But I had only met her as an assistant, as a photo assistant. So I said, hey, you know, I did like a four by five shoot Right. So I had these crisp photos of these and I said, emailed them to her, like those old little apples that were just like those rare company computers. I remember sitting down on my glass desk like, ok, I don't even know honestly how I scanned the photo in. I think I had like one of those flat bit scanners growing. Oh my god, it was ridiculous. But anyway, I said, hey, I think I'm going to start a handbag line. What do you think she was like? Come in, like now.

19:48

I went in to Condé Nast. I actually sold a few handbags Because you had like two samples left to show. Yeah, basically. And she put it in the magazine, in the Well Story, and all I had to put there was my phone number. So people were like Amy. And then the next big press I got almost immediately was from InStyle, but that was coordinated with an on-ARTV segment, so forget it. Like I was just inundated. So it was an incredibly meteoric rise which, looking back on it, I didn't know what was happening, I just was really good at keeping up with shit, like I was not going to lose one sale. I was digging I got this color, I've got this side. I'm going to do this Very soon. I realized I needed proper designers on my staff, so I hired this incredible guy.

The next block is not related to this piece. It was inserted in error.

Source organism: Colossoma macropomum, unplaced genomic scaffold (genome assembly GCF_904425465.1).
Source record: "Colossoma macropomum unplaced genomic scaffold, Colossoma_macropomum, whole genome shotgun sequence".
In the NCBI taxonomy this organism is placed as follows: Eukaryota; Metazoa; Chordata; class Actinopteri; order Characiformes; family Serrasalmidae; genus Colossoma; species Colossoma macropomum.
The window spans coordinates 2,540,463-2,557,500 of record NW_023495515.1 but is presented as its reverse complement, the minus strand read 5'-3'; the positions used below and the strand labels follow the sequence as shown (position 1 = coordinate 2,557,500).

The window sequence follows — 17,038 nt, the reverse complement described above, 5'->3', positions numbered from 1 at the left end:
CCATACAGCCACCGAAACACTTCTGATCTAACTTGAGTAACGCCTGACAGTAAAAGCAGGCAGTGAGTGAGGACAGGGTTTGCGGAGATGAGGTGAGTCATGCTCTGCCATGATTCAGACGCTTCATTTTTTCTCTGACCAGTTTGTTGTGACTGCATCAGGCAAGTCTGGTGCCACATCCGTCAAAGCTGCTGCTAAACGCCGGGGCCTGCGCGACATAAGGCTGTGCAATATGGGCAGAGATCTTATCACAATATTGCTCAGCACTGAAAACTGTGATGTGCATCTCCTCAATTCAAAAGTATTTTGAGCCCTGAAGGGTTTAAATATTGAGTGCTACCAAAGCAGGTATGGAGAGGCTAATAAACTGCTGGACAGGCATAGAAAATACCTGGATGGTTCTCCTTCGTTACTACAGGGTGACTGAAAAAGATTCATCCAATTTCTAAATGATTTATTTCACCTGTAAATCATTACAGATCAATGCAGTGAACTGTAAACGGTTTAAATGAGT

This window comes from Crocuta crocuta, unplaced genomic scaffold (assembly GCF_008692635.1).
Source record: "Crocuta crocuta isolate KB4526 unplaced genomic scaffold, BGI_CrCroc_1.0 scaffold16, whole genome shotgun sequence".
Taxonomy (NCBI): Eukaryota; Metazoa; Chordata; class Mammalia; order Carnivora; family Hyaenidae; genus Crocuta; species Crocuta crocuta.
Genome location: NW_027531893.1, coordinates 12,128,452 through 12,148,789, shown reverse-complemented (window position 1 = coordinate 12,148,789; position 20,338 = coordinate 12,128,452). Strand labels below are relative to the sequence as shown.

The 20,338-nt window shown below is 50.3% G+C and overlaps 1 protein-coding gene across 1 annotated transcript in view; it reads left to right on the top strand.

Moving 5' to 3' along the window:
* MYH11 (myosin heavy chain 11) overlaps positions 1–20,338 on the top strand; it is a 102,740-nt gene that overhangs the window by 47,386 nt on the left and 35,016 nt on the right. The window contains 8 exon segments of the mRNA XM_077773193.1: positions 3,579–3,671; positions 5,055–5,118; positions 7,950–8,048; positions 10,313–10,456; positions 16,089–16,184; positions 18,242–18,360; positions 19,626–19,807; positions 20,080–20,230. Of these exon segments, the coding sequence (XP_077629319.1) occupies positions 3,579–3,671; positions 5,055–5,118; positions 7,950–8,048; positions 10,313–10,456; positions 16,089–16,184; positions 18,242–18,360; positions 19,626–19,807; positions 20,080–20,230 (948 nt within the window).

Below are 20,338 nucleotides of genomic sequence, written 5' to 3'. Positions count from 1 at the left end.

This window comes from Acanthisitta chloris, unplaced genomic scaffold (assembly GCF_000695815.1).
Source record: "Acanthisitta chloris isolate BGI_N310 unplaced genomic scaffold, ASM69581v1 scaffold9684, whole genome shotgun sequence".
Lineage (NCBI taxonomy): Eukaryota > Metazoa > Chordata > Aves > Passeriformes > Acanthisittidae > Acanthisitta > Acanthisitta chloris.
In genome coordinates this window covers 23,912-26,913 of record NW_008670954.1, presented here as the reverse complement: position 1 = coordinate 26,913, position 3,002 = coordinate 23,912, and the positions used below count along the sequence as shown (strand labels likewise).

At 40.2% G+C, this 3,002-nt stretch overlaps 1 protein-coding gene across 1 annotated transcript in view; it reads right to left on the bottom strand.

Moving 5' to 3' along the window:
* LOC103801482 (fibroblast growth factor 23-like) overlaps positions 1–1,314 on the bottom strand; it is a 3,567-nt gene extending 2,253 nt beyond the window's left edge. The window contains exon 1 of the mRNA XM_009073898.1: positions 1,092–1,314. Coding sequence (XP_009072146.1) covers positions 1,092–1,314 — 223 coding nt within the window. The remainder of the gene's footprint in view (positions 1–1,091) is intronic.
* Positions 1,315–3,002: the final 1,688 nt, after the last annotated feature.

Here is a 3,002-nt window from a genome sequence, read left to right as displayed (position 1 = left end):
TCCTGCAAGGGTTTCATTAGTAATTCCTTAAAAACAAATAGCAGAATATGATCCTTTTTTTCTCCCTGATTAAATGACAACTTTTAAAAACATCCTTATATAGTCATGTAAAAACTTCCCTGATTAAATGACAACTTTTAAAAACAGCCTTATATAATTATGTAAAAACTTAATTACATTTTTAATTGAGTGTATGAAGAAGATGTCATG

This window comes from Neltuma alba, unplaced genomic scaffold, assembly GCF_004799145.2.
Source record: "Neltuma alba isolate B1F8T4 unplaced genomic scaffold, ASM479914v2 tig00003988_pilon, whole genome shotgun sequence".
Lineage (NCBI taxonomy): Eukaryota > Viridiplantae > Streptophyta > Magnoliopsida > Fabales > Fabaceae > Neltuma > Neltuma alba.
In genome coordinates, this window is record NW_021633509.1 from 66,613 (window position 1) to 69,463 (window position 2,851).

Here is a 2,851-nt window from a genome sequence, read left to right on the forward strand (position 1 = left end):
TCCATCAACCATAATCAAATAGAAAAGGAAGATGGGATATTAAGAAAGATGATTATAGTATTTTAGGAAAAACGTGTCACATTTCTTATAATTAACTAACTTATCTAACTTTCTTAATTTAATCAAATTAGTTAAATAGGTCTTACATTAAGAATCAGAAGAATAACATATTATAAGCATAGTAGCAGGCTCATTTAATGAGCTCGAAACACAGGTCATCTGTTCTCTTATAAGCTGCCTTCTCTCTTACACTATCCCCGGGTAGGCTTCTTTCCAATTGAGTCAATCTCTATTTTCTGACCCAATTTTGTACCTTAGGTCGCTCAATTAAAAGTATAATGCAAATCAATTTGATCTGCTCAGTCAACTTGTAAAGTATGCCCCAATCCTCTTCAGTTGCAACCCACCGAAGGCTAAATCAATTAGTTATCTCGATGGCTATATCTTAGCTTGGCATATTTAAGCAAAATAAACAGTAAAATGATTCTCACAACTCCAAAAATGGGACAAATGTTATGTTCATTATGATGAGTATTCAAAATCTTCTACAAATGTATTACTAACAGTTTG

Emily Blumenthal

Host

20:36

This is wild, that you went from an accidental designer to hiring people that's like that. Yeah, I mean because I wasn't a designer by trade and by no means to diver. I mean I had moments of luck and I got into good pubs, but it never spawned too. I mean you had the product to back it up.

Monica Botkier

Guest

20:51